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American Water Works Association



  American Water Works Association (AWWA) is an international nonprofit professional organization dedicated to the improvement of drinking water quality and supply. It was founded in 1881 and, as of 2007, there are approximately 60,000 AWWA members world-wide.

Additional recommended knowledge

AWWA is the largest organization of water professionals in the world, representing more than 100 countries. AWWA members represent the full spectrum of the drinking water community: treatment plant operators and managers, scientists, environmentalists, manufacturers, academicians, regulators, and others who hold genuine interest in water supply and public health.

AWWA publishes the journal, Journal AWWA. AWWA also publishes standard practice and testing articles for use by industry. Standing committees periodically review and update the standards as required. An annual conference is held in the United States for the entire organization and several regional meeting and conferences around the world.

AWWA accomplishes its mission through advocacy, communications, conferences, education and training, science and technology, and local action among 43 AWWA Sections. The five Canadian Sections include Ontario, Atlantic Canada, British Columbia, Quebec and Western Canada. AWWA provides a constant flow of reliable information on technology, trends, and news through its periodicals, Web site and media outreach. AWWA publishes a vast reservoir of standards, books, manuals, videos, electronic databases, and reports for use by water professionals and others.

AWWA develops industry standards for products, processes and best practices that advance public health and safety. The AWWA Standards Program has provided standards since 1908 and is recognized internationally as the ultimate source for scientific and management reference resources for the drinking water community. Currently, there are 132 AWWA standards covering filtration materials, treatment chemicals, disinfection practices, meters, valves, storage tanks, and ductile iron, steel, concrete, asbestos-cement, and plastic pipe and fittings.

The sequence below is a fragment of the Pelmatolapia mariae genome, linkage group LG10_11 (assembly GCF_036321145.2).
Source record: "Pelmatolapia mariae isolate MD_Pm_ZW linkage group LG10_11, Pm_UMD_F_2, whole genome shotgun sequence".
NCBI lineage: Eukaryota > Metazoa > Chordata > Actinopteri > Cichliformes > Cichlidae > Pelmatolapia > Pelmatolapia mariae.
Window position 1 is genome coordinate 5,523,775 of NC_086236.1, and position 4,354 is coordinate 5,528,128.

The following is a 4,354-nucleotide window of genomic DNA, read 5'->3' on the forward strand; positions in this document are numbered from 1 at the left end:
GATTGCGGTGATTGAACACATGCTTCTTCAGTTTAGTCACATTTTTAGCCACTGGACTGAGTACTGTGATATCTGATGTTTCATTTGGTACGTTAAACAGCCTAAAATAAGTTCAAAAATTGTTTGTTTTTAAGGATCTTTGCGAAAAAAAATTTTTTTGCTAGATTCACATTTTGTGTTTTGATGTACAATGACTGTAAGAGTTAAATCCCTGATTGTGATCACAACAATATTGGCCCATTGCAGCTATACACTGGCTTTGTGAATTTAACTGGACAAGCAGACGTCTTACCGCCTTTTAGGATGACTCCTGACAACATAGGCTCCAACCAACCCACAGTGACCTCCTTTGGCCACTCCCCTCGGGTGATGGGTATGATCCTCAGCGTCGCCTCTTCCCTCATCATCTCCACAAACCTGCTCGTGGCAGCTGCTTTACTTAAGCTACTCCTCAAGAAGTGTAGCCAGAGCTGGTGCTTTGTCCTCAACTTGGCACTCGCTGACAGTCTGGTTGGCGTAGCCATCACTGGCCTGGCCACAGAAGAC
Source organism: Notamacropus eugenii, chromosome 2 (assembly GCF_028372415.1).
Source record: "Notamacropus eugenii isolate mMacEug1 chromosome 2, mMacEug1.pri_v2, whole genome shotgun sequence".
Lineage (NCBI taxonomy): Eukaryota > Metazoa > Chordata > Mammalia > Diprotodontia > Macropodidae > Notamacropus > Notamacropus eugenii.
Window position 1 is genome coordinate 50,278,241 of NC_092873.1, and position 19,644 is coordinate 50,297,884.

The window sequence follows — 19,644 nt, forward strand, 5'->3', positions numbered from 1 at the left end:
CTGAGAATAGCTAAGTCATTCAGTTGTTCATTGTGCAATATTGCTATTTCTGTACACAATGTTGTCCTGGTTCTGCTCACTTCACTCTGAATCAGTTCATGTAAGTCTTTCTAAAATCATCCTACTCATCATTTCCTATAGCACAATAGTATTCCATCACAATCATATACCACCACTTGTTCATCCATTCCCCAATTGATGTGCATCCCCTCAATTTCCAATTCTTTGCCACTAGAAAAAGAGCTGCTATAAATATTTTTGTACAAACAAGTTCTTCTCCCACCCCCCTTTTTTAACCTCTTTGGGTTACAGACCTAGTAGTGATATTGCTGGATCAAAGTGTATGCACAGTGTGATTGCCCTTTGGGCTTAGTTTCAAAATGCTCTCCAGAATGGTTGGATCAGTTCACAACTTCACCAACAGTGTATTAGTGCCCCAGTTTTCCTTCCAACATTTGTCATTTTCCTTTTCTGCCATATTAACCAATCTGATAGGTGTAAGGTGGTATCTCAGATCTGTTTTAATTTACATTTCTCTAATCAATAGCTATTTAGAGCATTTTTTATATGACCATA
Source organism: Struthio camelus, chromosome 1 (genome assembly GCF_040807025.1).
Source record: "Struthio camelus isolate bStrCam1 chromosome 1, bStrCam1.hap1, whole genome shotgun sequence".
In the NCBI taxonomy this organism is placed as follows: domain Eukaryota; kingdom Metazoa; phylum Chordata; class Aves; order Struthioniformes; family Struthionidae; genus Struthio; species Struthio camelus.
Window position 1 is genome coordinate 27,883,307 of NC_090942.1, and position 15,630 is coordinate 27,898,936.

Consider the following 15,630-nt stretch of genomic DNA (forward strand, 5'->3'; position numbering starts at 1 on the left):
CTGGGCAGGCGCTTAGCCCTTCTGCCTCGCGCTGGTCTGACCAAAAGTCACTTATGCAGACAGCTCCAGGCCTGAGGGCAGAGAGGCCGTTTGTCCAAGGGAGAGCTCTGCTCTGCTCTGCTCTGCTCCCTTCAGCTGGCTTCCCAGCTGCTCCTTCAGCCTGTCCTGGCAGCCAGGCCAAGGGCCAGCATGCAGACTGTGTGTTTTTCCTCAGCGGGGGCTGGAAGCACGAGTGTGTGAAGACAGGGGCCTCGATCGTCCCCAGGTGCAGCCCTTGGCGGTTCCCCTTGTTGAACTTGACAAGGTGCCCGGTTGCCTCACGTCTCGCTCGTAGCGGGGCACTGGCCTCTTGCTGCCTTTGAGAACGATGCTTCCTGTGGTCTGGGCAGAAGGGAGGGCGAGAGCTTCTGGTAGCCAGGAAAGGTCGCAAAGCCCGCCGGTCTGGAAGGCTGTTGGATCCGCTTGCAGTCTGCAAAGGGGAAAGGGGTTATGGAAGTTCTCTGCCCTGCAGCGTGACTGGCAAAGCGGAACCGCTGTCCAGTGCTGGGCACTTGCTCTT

Through QualServe, a voluntary quality improvement program for water utilities, AWWA helps water and wastewater facilities improve overall operations and increase customer satisfaction and confidence on a continuing basis. QualServe provides a self-assessment instrument, peer review and benchmarking to help utilities evaluate themselves and enhance performance.

AWWA offers numerous opportunities for people to meet, learn, and network at the international, national, and section levels. In addition to comprehensive conferences for water professionals, AWWA hosts a variety of workshops, symposia, teleconferences, and programs focused on specific aspects of water stewardship.

AWWA is a key resource for water professionals’ continuing education and development. Materials and instruction are available through a variety of media, from traditional seminars to online courses, teleconferences and webcasts.

Together, these core competencies distinguish AWWA as the authoritative resource for knowledge, information, and advocacy to improve the quality and supply of drinking water in North America and beyond. Through the collective strength of its members, AWWA helps everyone to become better stewards of water for the greatest good of the people and the environment.

Drinking Water Standard Development

In May 1985, the United States Environmental Protection Agency entered into a cooperative agreement with a consortium led by NSF International to develop voluntary third-party consensus standards and a certification program for all direct and indirect drinking water additives. Other members of the consortium include AWWA. The consortium is responsible for the cooperative effort of manufacturers, regulators, product users and other interested parties that develop and maintain the NSF standards.

See also

  • American Water Landmark
  • Water management
  • Water supply and sanitation in the United States


 
This article is licensed under the GNU Free Documentation License. It uses material from the Wikipedia article "American_Water_Works_Association". A list of authors is available in Wikipedia.
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